- scoring a try (5 points) i.e.: grounding the ball on or past the opposition’s try line, or touching the ball to the posts. The ball has to be in the player’s control when it’s grounded; it can’t have bounced before going over the line, and the player can’t be out of touch i.e.: his feet have to be within the sidelines. If the ref is unsure about a try, he will refer it to the video ref (officially called the TMO) who decides.
- Once a try has been scored, you can “˜convert’ it for two more points: the kicker can kick the ball over the posts from anywhere on the pitch that’s in line with the place the try was scored. Sometimes this is super-easy, and sometimes it’s nearly impossible.
Forward pass: the ball must always be passed backwards or sideways- a forward pass is illegal, and any tries or drop goals which result from one are disallowed (Tommy Bowe got the bad side of this in our match against Italy). However, the ball can be kicked forward, though it’s next to impossible to dribble a rugby ball: usually the player will kick it forward and then chase it, hoping to get to it before the opposition.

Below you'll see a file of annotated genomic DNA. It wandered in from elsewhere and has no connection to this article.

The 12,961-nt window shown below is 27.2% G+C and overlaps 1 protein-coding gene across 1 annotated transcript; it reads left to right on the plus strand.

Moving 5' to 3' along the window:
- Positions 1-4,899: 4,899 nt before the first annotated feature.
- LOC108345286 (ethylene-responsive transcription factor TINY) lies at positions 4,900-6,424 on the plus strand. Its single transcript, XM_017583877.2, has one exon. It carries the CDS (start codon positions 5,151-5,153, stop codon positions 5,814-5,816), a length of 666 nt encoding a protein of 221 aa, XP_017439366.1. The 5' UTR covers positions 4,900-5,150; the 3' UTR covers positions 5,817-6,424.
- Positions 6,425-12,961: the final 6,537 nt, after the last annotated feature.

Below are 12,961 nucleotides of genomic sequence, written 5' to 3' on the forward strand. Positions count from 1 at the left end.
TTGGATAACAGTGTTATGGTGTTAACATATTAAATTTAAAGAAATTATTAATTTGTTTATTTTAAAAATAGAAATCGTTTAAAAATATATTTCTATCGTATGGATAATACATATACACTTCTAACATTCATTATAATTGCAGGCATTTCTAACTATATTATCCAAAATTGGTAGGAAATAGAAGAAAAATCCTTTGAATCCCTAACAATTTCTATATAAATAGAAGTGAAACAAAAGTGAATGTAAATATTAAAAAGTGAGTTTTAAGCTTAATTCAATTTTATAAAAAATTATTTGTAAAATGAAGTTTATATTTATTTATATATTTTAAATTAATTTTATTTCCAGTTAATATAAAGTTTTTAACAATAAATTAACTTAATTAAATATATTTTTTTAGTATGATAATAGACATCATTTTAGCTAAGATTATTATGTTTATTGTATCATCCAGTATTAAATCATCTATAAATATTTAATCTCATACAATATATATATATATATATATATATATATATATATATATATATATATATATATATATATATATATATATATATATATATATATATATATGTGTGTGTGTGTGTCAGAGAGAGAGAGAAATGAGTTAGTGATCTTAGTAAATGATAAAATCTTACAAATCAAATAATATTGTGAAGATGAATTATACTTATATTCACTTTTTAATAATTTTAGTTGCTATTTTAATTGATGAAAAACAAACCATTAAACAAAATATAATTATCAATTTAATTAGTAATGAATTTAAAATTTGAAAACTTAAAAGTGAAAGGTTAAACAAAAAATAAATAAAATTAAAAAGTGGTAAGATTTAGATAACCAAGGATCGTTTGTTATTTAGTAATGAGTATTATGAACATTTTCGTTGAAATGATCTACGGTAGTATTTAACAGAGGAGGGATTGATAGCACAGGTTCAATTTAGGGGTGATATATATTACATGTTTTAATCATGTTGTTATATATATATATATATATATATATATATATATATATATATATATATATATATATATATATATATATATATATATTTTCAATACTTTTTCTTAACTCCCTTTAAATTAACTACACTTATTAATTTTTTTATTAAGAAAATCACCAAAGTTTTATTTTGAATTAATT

Knock-on: if the ball is knocked forward by a player’s hands or arms. This gives a scrum to the opposite side.
Eye-gouging: most often happens in scrums, and highly dangerous as several players have been blinded this way. Punishments are severe, and can be imposed after the game – Italy’s Ghiraldini got 15 weeks’ suspension for gouging Cian Healy.
Bad tackles: unlike American Football, it is illegal to tackle a player when he doesn’t have the ball. Players can be penalised for tackles off the ball, late tackles, tackles in the air (in the lineout or jumping to catch a ball) and high tackles i.e.: anything above the shoulders. The tackler must aim to bring the player to the ground with arms or hands – you can’t trip or shoulder a player with the ball. You will see players running with the ball shoulder or push attempted tackles away.